Sustainability in jeopardy?

Large corporations are promoting sustainability but farm groups promoting sustainable farming are dwindling

MINOT, N.D. — Large corporations love to talk about sustainable farming.

Unilever has committed to source all of its food sustainably by 2020. PepsiCo has made a similar promise. By 2020 it plans to buy all its ingredients from producers that satisfy its Sustainable Farming Initiative.

Many other huge companies, including Walmart, General Mills and Kellogg’s, are also running sustainable agriculture programs.

Despite the corporate push, a strange thing is happening in Western Canada: organizations that support sustainable farming are either dead or dying.

The Northern Prairies Ag Innovation Alliance (NPAIA), formerly the Manitoba-North Dakota Zero Tillage Farmers Association, held its annual conference in Minot in January. The event attracted about 175 producers, but only 20 to 25 were from Manitoba and Saskatchewan.

Alberta Reduced Tillage Linkages, which had a mandate to improve the economic and environmental sustainability of farming, died several years ago and the Saskatchewan Soil Conservation Association is “struggling” to survive, said Paul Thoroughgood, Soil Conservation Council of Canada chair.

Adam Gurr, who farms near Rapid City, Man., and one of the few Canadians at the Minot event, came to the conference to learn about soil health and cover crops.

Those topics aren’t discussed at the local coffee shop, at least in his region of Manitoba.

“There aren’t a lot of guys you can get together … that are even interested in talking about those sorts of things.”

Gurr said it’s unfortunate that there isn’t a group leading the charge on alternative practices because someone should be testing concepts like cover crops.

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“I know as a producer I want to see that stuff translated into a field scale,” he said,

“Prove it on field scale with commercial equipment.”

Brooks White, NPAIA board member, said there are many conversations on social media about soil organic matter, cover crops and building soil health. But many of those people aren’t members of NPAIA.

“I think that’s one of the challenges we have right now is keeping these events going and how do we improve attendance or generate more interest,” said White, a grain and bison producer near Pierson, Man.

Leaders of the Ag Innovation Alliance would like to do more outreach, but that’s difficult with limited funds.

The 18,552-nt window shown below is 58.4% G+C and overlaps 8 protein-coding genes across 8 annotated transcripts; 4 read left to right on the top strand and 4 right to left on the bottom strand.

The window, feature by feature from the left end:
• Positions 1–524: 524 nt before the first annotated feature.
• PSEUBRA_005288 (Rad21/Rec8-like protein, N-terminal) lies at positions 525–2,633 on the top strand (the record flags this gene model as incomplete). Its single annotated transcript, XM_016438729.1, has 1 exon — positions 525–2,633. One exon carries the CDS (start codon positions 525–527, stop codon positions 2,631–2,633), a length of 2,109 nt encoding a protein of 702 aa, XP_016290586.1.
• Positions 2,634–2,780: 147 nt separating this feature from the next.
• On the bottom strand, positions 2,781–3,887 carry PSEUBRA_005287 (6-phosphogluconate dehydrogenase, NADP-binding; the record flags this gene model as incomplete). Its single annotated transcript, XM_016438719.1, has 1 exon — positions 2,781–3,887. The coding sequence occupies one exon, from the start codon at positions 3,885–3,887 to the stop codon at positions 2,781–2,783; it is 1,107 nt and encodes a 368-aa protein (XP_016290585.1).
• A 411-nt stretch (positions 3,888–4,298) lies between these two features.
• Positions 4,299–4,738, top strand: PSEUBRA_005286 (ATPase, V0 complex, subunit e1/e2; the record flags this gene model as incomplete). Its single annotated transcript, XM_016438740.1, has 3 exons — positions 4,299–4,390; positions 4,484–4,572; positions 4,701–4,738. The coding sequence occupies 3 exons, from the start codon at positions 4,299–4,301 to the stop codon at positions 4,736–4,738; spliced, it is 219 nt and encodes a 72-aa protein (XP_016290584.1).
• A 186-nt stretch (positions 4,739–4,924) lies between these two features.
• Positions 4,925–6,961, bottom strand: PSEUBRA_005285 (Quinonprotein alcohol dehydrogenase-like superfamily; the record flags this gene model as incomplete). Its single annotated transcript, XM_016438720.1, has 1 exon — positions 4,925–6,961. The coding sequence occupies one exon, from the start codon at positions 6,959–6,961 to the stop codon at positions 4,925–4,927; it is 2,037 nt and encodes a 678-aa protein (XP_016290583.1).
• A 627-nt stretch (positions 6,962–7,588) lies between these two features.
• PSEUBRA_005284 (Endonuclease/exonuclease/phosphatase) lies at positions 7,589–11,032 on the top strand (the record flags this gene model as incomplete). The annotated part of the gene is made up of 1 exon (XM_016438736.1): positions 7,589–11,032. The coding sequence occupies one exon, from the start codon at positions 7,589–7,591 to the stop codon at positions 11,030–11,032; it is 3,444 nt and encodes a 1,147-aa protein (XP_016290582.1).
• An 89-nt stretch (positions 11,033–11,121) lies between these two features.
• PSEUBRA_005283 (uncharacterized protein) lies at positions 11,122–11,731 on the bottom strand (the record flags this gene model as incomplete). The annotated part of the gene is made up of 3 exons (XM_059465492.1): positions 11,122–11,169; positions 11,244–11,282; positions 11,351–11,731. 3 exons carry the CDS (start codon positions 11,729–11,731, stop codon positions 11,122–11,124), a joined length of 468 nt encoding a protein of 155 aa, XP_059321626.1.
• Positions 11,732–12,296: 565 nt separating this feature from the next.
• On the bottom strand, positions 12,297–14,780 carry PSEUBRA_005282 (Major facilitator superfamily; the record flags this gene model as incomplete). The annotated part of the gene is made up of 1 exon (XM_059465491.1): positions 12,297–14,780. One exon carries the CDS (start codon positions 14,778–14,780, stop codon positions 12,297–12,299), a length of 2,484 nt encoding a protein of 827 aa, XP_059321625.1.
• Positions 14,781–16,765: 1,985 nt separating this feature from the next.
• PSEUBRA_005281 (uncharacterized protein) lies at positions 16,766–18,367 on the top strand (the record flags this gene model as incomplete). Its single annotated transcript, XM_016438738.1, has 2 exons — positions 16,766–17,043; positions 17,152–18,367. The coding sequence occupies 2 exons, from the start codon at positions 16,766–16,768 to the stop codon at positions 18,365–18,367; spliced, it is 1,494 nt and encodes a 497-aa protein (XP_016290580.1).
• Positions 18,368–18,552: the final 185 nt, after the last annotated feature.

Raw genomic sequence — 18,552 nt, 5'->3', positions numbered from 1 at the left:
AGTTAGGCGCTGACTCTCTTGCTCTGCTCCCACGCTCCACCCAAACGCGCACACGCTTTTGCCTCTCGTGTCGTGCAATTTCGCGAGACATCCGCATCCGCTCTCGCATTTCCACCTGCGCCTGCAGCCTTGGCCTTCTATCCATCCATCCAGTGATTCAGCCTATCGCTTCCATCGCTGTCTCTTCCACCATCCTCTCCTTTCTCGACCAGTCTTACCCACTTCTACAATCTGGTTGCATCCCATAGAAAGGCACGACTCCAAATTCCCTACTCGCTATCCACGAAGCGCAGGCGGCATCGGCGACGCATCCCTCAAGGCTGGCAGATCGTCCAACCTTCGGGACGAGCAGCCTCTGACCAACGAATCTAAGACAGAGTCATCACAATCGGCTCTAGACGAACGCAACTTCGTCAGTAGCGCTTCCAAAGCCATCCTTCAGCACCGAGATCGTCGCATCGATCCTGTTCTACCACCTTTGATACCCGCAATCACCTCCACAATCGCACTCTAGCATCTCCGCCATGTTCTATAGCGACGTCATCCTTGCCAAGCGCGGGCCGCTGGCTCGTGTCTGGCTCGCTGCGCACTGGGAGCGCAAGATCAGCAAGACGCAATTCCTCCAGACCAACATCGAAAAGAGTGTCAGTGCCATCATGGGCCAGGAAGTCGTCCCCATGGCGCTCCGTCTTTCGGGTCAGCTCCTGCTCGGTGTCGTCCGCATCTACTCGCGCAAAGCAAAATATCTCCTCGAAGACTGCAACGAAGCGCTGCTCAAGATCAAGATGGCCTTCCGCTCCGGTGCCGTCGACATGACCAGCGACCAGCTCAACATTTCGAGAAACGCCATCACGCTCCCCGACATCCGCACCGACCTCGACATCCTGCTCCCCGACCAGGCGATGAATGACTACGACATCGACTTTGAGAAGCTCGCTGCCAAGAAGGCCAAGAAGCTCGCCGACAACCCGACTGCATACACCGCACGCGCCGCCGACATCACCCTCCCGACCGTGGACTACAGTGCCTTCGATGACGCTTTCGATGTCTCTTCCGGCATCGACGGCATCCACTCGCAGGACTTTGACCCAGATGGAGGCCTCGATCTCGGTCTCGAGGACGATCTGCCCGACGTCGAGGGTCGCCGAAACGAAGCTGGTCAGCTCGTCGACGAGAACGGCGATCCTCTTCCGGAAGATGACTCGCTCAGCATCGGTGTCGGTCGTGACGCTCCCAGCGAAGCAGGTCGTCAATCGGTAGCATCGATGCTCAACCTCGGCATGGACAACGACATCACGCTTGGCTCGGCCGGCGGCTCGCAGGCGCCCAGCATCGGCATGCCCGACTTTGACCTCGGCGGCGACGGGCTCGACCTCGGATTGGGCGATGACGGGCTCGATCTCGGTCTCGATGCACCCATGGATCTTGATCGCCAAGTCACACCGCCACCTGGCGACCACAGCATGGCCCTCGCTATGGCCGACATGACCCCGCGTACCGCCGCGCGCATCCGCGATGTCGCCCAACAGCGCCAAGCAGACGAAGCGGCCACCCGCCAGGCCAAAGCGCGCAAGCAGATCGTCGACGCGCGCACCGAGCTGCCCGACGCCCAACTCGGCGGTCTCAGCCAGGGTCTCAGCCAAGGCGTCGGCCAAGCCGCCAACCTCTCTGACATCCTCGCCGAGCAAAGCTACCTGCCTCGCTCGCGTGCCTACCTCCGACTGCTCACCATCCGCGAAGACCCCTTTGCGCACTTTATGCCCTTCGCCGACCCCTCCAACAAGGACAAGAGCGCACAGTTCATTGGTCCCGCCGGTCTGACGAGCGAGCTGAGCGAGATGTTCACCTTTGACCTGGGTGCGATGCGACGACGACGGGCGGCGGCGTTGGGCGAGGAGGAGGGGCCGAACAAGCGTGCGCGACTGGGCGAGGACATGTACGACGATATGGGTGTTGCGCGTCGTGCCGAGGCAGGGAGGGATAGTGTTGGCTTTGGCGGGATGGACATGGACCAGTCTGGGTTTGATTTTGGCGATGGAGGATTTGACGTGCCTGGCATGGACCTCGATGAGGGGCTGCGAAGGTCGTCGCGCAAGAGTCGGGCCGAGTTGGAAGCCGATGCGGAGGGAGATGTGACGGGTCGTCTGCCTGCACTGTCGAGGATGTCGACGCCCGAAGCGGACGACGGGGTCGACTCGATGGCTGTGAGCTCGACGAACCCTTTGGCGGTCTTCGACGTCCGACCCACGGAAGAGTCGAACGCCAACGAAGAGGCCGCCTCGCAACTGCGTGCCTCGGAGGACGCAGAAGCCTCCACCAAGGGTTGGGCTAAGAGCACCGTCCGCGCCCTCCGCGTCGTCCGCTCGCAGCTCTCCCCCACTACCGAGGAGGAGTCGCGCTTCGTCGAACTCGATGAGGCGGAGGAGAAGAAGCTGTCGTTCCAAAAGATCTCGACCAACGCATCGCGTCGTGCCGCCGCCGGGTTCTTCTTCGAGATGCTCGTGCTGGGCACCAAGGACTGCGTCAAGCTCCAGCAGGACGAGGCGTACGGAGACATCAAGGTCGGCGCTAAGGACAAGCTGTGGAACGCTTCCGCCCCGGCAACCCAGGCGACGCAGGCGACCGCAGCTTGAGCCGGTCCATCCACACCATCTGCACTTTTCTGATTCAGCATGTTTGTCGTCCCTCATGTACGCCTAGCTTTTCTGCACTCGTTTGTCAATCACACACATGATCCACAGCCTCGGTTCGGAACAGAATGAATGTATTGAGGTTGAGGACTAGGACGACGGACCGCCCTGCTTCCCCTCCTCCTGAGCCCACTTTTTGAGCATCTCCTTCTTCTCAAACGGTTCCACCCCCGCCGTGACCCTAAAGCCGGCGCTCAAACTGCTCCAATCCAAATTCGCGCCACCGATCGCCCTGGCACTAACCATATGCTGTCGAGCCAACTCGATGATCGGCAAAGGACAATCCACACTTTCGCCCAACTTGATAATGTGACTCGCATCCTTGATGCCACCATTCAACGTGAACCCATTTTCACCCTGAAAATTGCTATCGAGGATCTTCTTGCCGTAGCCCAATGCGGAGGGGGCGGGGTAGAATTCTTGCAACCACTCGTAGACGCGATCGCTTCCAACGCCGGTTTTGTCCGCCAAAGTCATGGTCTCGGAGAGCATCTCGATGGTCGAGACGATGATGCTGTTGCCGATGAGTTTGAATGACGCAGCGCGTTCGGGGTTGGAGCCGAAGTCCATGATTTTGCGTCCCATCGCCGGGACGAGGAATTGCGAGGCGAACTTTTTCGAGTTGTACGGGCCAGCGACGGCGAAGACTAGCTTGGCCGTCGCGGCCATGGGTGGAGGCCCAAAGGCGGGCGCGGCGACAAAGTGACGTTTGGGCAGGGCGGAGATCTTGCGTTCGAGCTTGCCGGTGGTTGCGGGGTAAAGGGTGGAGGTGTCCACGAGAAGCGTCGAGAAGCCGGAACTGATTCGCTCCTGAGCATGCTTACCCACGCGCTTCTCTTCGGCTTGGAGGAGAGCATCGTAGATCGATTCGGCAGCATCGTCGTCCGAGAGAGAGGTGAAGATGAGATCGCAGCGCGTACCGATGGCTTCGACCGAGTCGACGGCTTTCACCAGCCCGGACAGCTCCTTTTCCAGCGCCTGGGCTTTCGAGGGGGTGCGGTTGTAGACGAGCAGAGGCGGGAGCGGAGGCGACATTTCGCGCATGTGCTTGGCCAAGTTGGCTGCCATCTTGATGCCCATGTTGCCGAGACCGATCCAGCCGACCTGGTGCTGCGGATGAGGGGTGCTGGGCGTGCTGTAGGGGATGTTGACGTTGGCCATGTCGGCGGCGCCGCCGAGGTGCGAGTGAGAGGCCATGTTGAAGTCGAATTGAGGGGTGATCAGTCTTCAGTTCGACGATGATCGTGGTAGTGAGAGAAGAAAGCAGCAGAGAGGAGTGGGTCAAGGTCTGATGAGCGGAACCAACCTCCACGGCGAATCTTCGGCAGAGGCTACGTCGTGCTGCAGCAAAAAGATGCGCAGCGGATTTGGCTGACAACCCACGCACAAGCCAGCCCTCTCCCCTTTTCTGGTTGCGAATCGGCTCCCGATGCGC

About a dozen organizations and companies had booths at the Minot conference. However, most corporations promoting sustainable agriculture were absent.

NPAIA did contact a number of companies for support but the response was minimal. General Mills had a rep at the event and ADM had a booth.

“I think if we could work together with some of those big companies and develop programs … maybe that’s where to start,” White said.

That’s a possibility, but if a sustainable farming organization has a small membership, companies aren’t likely to partner with it.

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The decline of groups promoting innovative or progressive farming is part of a broader trend in Western Canada, Thoroughood said.

Commodity groups that rely on checkoffs are thriving, while associations that rely on voluntary memberships are waning.

Grassroots organizations promoting sustainable agriculture should be booming because the agri-food industry is clearly headed in that direction.

“Just about every large food producer … like Nestle, or retailers like Walmart and Loblaws, they’re all going towards some model (where) they just don’t want to buy a commodity on weight and protein,” Thoroughgood said.

“(They) want to know something about the consequences of its production.”

The larger question is whether these companies will be able to affect genuine change in Western Canada and get producers to adopt and embrace more sustainable farming practices.

If farmers don’t believe in the concept, a top-down approach may be doomed for failure. The zero tillage movement was successful in Western Canada, partly because it was led by farmers.

White is a member of NPAIA because he likes the grassroots feel, where farmers share their stories about innovative farming.

“I learn a lot sitting around the tables … and getting ideas from other producers (on) what’s working for them.”

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